These are stressful times that we are living in right now. Stress is your body’s physical and/or mental response to changes or challenges that are real or perceived. Stress can be good and bad. Good stress (also called eustress) helps us to get out of dangerous situations (the “fight or flight” phenomenon) or motivates us to prepare for a presentation or performance. Bad stress, or chronic stress, can cause loss of sleep, high blood pressure, heart racing, exhaustion, muscle tension, digestive problems, reduced immunity, headaches and/or body pain. Some people may turn to unhealthy behaviours to deal with chronic stress (overeating, drinking, drug use), so it is important to find healthy ways to alleviate the symptoms.1
Exercise appears to prime the body’s ability to deal with the stress response more effectively and efficiently.2 Exercise causes the release of the neurotransmitters such as endorphins, dopamine, serotonin, and norepinephrine in the brain to reduce the feelings of pain and stress.3,4,5 Recent evidence seems to suggest that the “high” people feel after exercise may be more related to the release of neurotransmitters called endocannabinoids, which, after binding to cannabinoid receptors in the body, help to regulate pain, mood, sleep, learning and memory, appetite and immune function.6
Many neurotransmitters involved in the stress response regulate mood. Chronic stress has a negative impact on mood and can potentially lead to the development of anxiety and mood disorders like depression. Anxiety differs from acute stress in that the feeling of apprehension or dread is constant and not a reaction to some external cause, and this feeling negatively affects your ability to function in everyday life.63 Imbalances in neurotransmitter levels are also associated with diseases that affect the brain, like Alzheimer’s disease and Parkinson’s disease, and in mental health conditions such as addiction, schizophrenia, anxiety and depression.7
Because dance, like other forms of physical activity, causes beneficial physical changes in our brains8, interest in investigating the psychosocial effects of dance has dramatically increased over the last twenty years. Recreational dance has been shown to improve mood and feelings of well-being, and these positive feelings can be more activated (happy, energetic) or deactivated (relaxed, calm).9 These positive effects have been seen across different age groups and populations. Dance interventions in young children and adolescents not only improved physical health characteristics but also improved mood and reduced anxiety.10 University students have experienced significantly lower levels of stress and depression after participating in dance classes.11,12 Many studies have found that dance and dance movement therapy (a type of psychotherapy that uses movement to help individuals achieve emotional, cognitive, physical, and social integration) increases mood and reduces feelings of anxiety and depression.13,14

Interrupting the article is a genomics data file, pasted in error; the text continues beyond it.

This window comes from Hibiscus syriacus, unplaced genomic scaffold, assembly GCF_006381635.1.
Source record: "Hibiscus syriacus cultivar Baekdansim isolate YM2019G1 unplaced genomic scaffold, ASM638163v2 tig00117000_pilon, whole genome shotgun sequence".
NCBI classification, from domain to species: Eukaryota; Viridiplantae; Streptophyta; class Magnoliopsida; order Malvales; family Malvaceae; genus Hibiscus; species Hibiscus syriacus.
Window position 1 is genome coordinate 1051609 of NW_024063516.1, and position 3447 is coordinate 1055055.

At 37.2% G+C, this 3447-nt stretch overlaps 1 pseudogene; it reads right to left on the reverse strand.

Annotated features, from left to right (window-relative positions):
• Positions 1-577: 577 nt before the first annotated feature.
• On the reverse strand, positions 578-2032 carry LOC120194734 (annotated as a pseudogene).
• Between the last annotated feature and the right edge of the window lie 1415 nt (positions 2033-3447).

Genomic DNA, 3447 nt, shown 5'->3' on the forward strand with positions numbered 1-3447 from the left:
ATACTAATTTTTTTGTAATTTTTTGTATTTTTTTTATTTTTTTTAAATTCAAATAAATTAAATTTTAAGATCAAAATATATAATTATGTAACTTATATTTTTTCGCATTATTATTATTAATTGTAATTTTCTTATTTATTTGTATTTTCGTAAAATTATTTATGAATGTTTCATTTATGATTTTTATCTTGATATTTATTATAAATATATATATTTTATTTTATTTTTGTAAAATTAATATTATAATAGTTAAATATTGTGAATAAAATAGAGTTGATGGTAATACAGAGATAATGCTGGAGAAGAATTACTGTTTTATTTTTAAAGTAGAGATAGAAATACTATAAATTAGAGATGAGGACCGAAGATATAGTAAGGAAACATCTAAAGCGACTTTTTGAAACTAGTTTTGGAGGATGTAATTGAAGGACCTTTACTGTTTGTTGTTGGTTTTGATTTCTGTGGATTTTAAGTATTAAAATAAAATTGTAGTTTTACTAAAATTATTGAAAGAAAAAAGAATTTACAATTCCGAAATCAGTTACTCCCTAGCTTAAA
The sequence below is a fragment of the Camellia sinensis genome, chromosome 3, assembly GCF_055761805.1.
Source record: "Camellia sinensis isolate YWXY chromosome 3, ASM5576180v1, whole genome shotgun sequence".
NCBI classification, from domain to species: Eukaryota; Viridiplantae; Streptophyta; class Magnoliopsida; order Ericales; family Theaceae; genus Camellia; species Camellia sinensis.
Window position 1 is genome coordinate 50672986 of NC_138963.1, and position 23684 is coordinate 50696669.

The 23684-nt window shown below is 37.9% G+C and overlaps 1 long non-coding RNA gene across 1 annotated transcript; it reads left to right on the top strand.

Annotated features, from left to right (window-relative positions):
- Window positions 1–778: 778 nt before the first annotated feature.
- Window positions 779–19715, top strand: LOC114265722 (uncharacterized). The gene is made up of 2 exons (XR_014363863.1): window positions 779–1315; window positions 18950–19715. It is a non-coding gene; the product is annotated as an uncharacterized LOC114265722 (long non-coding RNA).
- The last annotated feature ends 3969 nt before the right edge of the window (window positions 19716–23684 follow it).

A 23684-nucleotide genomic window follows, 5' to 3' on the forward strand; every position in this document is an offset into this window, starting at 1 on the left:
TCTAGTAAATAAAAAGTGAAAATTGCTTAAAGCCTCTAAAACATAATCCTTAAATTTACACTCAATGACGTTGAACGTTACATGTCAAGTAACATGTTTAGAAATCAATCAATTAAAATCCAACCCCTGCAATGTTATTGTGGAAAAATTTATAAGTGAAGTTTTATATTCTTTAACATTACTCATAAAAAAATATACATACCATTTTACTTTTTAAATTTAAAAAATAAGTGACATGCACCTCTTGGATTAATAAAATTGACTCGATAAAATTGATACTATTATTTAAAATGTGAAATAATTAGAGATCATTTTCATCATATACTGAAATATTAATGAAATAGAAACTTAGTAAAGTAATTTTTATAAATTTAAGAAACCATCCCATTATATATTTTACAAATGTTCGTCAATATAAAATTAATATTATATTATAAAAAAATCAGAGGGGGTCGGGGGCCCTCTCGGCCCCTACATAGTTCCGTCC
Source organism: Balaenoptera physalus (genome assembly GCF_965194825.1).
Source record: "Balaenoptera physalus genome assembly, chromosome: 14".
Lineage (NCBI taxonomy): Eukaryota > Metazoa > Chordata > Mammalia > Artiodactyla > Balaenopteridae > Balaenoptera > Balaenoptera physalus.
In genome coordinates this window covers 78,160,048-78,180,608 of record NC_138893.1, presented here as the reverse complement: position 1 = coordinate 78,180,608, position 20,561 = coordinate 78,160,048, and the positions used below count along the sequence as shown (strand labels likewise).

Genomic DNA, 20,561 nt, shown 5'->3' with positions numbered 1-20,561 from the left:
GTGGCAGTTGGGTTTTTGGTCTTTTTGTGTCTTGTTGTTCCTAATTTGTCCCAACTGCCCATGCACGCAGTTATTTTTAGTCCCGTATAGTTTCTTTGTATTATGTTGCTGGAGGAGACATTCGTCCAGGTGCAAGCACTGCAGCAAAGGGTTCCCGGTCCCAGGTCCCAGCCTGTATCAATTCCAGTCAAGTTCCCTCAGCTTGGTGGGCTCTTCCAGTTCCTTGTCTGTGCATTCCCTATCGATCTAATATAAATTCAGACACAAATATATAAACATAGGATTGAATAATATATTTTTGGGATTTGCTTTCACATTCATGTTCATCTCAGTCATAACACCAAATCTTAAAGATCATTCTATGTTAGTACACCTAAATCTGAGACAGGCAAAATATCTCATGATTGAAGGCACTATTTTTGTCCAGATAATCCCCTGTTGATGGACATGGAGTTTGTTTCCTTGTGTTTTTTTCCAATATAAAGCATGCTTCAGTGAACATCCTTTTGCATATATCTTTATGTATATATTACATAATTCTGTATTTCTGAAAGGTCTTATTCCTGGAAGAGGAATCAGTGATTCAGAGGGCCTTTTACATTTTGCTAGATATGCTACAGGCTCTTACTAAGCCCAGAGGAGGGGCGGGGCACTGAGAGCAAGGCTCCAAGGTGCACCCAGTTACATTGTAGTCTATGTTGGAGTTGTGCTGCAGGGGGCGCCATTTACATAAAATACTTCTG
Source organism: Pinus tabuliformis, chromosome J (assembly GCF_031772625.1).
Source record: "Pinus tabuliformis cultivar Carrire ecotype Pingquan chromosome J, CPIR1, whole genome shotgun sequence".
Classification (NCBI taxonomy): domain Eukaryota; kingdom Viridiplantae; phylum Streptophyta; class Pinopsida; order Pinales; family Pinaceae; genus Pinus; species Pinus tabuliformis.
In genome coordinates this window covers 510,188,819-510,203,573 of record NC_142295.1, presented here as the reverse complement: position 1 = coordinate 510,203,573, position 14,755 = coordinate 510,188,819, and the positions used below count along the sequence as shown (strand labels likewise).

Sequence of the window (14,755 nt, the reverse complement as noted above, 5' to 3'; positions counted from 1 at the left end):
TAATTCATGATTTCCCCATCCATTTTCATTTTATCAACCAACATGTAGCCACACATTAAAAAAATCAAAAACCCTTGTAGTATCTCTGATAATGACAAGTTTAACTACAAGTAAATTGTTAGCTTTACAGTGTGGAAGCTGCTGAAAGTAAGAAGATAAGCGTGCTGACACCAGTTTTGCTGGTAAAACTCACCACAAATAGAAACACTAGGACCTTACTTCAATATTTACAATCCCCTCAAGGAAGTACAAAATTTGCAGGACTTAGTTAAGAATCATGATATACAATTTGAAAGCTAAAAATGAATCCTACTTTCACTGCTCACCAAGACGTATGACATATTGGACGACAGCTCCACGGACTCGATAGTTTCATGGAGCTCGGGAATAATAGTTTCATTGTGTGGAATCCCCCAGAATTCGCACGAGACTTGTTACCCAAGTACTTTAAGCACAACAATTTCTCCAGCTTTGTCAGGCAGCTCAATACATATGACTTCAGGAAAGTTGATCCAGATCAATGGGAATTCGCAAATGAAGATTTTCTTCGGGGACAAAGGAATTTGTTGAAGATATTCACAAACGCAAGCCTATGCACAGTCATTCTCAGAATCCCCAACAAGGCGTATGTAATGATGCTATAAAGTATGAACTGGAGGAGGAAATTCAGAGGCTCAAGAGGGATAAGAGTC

So get up and dance to help you break free from the stress in your life!
- Cleveland Clinic. (2021) Stress. https://my.clevelandclinic.org/health/articles/11874-stress.
- American Psychological Association. https://www.apa.org/topics/exercise-fitness/stress
- Harvard Health Publishing. (2021) Endorphins: the brain’s natural pain reliever. https://www.health.harvard.edu/mind-and-mood/endorphins-the-brains-natural-pain-reliever.
- Queensland Brain Institute. https://qbi.uq.edu.au/brain/brain-physiology/what-are-neurotransmitters
- Lin TW and Kuo YM. (2013). Exercise benefits brain function: the monoamine connection. Brain Sci., 3(1), 39–53. https://doi.org/10.3390/brainsci3010039
- Watkins BA. (2018). Endocannabinoids, exercise, pain, and a path to health with aging. Molec. Aspects Med., 64:68–78. https://doi.org/10.1016/j.mam.2018.10.001
- Cherry K. (2021) The role of neurotransmitters. https://www.verywellmind.com/what-is-a-neurotransmitter-2795394
- Teixeira-Machado L, Arida RM, and de Jesus Mari J. (2019) Dance for neuroplasticity: a descriptive systematic review, Neuroscience & Biobehavioral Reviews, 96: 232-240 ISSN 0149-7634, https://doi.org/10.1016/j.neubiorev.2018.12.010
- Quiroga Murcia C, Kreutz G, Clift S, and Bongard S. (2010) Shall we dance? An exploration of the perceived benefits of dancing on well-being, Arts Health, 2(2): 149-163, DOI: 10.1080/17533010903488582
- Burkhardt J and Brennan C. (2012). The effects of recreational dance interventions on the health and well-being of children and young people: A systematic review. Arts Health, 4:1-14. https://doi.org/10.1080/17533015.2012.665810
- West J, Otte C, Geher K, Johnson J, and Mohr DC. (2004) Effects of hatha yoga and African dance on perceived stress, affect, and salivary cortisol. Annals Behav. Med., 28(2):114-118, https://doi.org/10.1207/s15324796abm2802_6.
- Akandere M and Demir B. (2011) The effect of dance over depression. Collegium Antropologicum, 35:651-6.
- Koch S, Kunz T, Lykou S, and Cruz R. (2014) Effects of dance movement therapy and dance on health-related psychological outcomes: a meta-analysis. Arts Psychother., 41(1): 46-64. ISSN 0197-4556, https://doi.org/10.1016/j.aip.2013.10.004.
- Koch SC, Riege RFF, Tisborn K, Biondo J, Martin L, and Beelmann A. (2019) Effects of dance movement therapy and dance on health-related psychological outcomes. A meta-analysis update. Frontiers Psychol.,10. ISSN=1664-1078, DOI=10.3389/fpsyg.2019.01806. https://www.frontiersin.org/article/10.3389/fpsyg.2019.01806